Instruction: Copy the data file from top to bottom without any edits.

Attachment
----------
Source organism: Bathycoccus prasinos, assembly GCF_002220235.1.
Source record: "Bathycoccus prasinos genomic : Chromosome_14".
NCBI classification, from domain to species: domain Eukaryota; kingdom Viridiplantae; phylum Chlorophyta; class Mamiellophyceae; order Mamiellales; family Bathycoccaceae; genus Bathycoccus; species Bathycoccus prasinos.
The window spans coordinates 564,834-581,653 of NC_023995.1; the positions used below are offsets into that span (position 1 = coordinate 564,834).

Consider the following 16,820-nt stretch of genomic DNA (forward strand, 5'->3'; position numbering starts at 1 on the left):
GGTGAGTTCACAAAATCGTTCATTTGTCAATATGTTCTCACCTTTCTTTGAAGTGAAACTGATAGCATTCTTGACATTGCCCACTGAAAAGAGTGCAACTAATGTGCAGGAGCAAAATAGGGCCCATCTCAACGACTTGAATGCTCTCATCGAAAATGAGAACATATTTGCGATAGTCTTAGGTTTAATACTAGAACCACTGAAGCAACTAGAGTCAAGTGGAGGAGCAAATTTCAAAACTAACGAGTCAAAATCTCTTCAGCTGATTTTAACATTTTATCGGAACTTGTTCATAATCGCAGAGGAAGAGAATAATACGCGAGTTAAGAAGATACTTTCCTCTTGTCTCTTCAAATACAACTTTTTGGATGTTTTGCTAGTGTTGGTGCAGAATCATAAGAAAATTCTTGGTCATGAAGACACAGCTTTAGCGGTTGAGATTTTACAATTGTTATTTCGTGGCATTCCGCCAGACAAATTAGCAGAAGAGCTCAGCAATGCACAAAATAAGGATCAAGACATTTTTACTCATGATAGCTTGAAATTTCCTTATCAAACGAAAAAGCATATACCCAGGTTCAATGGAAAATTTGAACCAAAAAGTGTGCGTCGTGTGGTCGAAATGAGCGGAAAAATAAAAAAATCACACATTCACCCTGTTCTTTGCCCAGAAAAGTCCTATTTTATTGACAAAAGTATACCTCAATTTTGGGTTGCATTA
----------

Source organism: Bathycoccus prasinos, assembly GCF_002220235.1.
Source record: "Bathycoccus prasinos genomic : Chromosome_14".
NCBI classification, from domain to species: domain Eukaryota; kingdom Viridiplantae; phylum Chlorophyta; class Mamiellophyceae; order Mamiellales; family Bathycoccaceae; genus Bathycoccus; species Bathycoccus prasinos.
The window spans coordinates 564,834-581,653 of NC_023995.1; the positions used below are offsets into that span (position 1 = coordinate 564,834).

Consider the following 16,820-nt stretch of genomic DNA (forward strand, 5'->3'; position numbering starts at 1 on the left):
GGTGAGTTCACAAAATCGTTCATTTGTCAATATGTTCTCACCTTTCTTTGAAGTGAAACTGATAGCATTCTTGACATTGCCCACTGAAAAGAGTGCAACTAATGTGCAGGAGCAAAATAGGGCCCATCTCAACGACTTGAATGCTCTCATCGAAAATGAGAACATATTTGCGATAGTCTTAGGTTTAATACTAGAACCACTGAAGCAACTAGAGTCAAGTGGAGGAGCAAATTTCAAAACTAACGAGTCAAAATCTCTTCAGCTGATTTTAACATTTTATCGGAACTTGTTCATAATCGCAGAGGAAGAGAATAATACGCGAGTTAAGAAGATACTTTCCTCTTGTCTCTTCAAATACAACTTTTTGGATGTTTTGCTAGTGTTGGTGCAGAATCATAAGAAAATTCTTGGTCATGAAGACACAGCTTTAGCGGTTGAGATTTTACAATTGTTATTTCGTGGCATTCCGCCAGACAAATTAGCAGAAGAGCTCAGCAATGCACAAAATAAGGATCAAGACATTTTTACTCATGATAGCTTGAAATTTCCTTATCAAACGAAAAAGCATATACCCAGGTTCAATGGAAAATTTGAACCAAAAAGTGTGCGTCGTGTGGTCGAAATGAGCGGAAAAATAAAAAAATCACACATTCACCCTGTTCTTTGCCCAGAAAAGTCCTATTTTATTGACAAAAGTATACCTCAATTTTGGGTTGCATTA